A possible explanation for varying measurements of Venus's rotation rate

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A trio of researchers with the University of California and Sorbonne Universités has found a possible explanation for why Venus probes have found different day lengths for the planet. In their paper published in the journal Nature Geoscience, T. Navarro, G. Schubert and S. Lebonnois describe a theory they have developed based on observational data.

Measurements of the rotation speed of Venus have varied over the years for unknown reasons. It is known that it takes 243 Earth days for the planet to spin just once, but exact measurements have varied by an average of seven minutes. Prior research has also shown that the atmosphere circulates around the planet much faster—getting all the way around in just four Earth days. In this new effort, the researchers suggest they might have found at least one of the characteristics causing the planet to spin at variable speeds, and it has to do with atmospheric circulation.

The researchers started with a long-standing wave that has been observed in Venus's cloud formations—a wave approximately 10,000 kilometers long. They noted that similar waves have been seen on Earth, due to air colliding with mountains, but those typically dissipate rapidly due to air currents. But the atmosphere on Venus is notably thicker than on Earth, an observation that intrigued the researchers. They created a simulation to recreate the cloud formations seen on Venus and introduced the idea of mountains on the surface as the cause. After adding in all known ingredients in Venus's atmosphere and accounting for the planet's size and density, they finished by adding mountains on the surface. They then ran the simulation.

The researchers report that the simulation did show a wave formed in the cloud tops, similar to that seen on the actual planet. But they also found that the braking effect caused by the running into the mountains actually slowed the spin of the planet—the amount depended on the time of day. They found that on average, though, the effect was enough to cause up to two minutes of variation in planet spin speed—not enough to account for the observed seven minutes of variability, but enough to suggest other physical features could be playing a similar role.

More information: T. Navarro et al. Atmospheric mountain wave generation on Venus and its influence on the solid planet's rotation rate, Nature Geoscience (2018). DOI: 10.1038/s41561-018-0157-x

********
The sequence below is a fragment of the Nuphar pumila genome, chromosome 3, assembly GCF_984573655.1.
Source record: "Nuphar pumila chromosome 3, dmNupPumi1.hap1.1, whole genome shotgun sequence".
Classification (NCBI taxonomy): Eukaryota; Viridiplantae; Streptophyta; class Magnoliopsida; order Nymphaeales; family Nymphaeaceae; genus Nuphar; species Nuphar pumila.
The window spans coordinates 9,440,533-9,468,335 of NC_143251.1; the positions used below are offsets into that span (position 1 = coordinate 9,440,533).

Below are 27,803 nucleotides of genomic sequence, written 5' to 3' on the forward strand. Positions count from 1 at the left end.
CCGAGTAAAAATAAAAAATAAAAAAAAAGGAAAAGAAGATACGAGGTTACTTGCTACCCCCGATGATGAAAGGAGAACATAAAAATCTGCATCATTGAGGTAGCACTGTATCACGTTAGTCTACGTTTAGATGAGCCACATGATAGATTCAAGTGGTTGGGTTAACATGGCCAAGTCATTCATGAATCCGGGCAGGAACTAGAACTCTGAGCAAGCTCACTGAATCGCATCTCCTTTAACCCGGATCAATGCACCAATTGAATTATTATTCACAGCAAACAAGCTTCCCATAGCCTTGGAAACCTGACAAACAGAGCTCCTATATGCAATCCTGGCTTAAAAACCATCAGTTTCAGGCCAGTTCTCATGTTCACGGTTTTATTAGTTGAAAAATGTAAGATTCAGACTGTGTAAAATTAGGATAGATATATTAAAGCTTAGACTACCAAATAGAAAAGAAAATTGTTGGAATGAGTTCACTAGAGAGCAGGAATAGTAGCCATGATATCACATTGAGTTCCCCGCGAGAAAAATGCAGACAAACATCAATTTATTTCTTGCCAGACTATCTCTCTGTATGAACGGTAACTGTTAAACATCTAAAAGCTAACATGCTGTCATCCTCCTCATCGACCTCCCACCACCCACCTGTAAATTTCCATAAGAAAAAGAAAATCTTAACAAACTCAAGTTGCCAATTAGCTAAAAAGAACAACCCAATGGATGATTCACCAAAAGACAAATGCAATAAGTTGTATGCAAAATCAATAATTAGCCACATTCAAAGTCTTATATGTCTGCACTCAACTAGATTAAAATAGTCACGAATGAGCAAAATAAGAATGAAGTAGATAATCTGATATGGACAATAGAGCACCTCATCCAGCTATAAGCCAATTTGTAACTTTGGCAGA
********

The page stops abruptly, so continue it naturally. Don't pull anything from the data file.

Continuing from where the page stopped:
The Akatsuki spacecraft observed a 10,000-km-long meridional structure at the top of the cloud deck of Venus that appeared stationary with respect to the surface and was interpreted as a gravity wave. Additionally, over four Venus solar days of observations, other such waves were observed to appear in the afternoon over equatorial highland regions. This indicates a direct influence of the solid planet on the whole Venusian atmosphere despite dissimilar rotation rates of 243 and 4 days, respectively. How such gravity waves might be generated on Venus is not understood. Here, we use general circulation model simulations of the Venusian atmosphere to show that the observations are consistent with stationary gravity waves over topographic highs—or mountain waves—that are generated in the afternoon in equatorial regions by the diurnal cycle of near-surface atmospheric stability. We find that these mountain waves substantially contribute to the total atmospheric torque that acts on the planet's surface. We estimate that mountain waves, along with the thermal tide and baroclinic waves, can produce a change in the rotation rate of the solid body of about 2 minutes per solar day. This interplay between the solid planet and atmosphere may explain some of the difference in rotation rates (equivalent to a change in the length of day of about 7 minutes) measured by spacecraft over the past 40 years.

Journal information: Nature Geoscience

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